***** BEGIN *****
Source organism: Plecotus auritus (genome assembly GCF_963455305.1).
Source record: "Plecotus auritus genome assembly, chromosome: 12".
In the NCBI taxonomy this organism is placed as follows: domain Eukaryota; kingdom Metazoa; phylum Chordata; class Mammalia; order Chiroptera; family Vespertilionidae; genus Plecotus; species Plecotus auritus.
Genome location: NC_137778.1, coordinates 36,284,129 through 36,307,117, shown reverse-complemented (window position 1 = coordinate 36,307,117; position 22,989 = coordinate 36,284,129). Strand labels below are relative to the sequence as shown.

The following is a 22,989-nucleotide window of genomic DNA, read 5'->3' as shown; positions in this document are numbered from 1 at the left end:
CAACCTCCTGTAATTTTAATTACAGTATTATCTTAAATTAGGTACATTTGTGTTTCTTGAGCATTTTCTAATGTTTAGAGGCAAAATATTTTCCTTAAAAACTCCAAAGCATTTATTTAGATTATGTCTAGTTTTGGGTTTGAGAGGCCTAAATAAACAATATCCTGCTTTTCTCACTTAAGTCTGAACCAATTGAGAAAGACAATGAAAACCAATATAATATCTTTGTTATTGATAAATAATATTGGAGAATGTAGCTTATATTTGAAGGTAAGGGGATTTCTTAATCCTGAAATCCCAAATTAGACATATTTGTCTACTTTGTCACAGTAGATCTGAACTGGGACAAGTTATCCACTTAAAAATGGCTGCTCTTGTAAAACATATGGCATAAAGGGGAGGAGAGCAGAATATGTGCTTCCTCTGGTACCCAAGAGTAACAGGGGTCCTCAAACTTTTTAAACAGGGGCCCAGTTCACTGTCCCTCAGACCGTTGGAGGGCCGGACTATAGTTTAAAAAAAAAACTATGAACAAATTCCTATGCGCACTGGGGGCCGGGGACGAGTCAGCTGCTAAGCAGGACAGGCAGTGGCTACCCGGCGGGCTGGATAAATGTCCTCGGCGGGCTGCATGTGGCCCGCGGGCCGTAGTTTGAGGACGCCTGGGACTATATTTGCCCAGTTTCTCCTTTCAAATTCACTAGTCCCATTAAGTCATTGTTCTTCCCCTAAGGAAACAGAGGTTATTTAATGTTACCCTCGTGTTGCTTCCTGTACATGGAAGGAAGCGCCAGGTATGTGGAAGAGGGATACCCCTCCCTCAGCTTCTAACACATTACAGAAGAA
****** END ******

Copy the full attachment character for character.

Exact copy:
Source organism: Plecotus auritus (genome assembly GCF_963455305.1).
Source record: "Plecotus auritus genome assembly, chromosome: 12".
In the NCBI taxonomy this organism is placed as follows: domain Eukaryota; kingdom Metazoa; phylum Chordata; class Mammalia; order Chiroptera; family Vespertilionidae; genus Plecotus; species Plecotus auritus.
Genome location: NC_137778.1, coordinates 36,284,129 through 36,307,117, shown reverse-complemented (window position 1 = coordinate 36,307,117; position 22,989 = coordinate 36,284,129). Strand labels below are relative to the sequence as shown.

The following is a 22,989-nucleotide window of genomic DNA, read 5'->3' as shown; positions in this document are numbered from 1 at the left end:
CAACCTCCTGTAATTTTAATTACAGTATTATCTTAAATTAGGTACATTTGTGTTTCTTGAGCATTTTCTAATGTTTAGAGGCAAAATATTTTCCTTAAAAACTCCAAAGCATTTATTTAGATTATGTCTAGTTTTGGGTTTGAGAGGCCTAAATAAACAATATCCTGCTTTTCTCACTTAAGTCTGAACCAATTGAGAAAGACAATGAAAACCAATATAATATCTTTGTTATTGATAAATAATATTGGAGAATGTAGCTTATATTTGAAGGTAAGGGGATTTCTTAATCCTGAAATCCCAAATTAGACATATTTGTCTACTTTGTCACAGTAGATCTGAACTGGGACAAGTTATCCACTTAAAAATGGCTGCTCTTGTAAAACATATGGCATAAAGGGGAGGAGAGCAGAATATGTGCTTCCTCTGGTACCCAAGAGTAACAGGGGTCCTCAAACTTTTTAAACAGGGGCCCAGTTCACTGTCCCTCAGACCGTTGGAGGGCCGGACTATAGTTTAAAAAAAAAACTATGAACAAATTCCTATGCGCACTGGGGGCCGGGGACGAGTCAGCTGCTAAGCAGGACAGGCAGTGGCTACCCGGCGGGCTGGATAAATGTCCTCGGCGGGCTGCATGTGGCCCGCGGGCCGTAGTTTGAGGACGCCTGGGACTATATTTGCCCAGTTTCTCCTTTCAAATTCACTAGTCCCATTAAGTCATTGTTCTTCCCCTAAGGAAACAGAGGTTATTTAATGTTACCCTCGTGTTGCTTCCTGTACATGGAAGGAAGCGCCAGGTATGTGGAAGAGGGATACCCCTCCCTCAGCTTCTAACACATTACAGAAGAA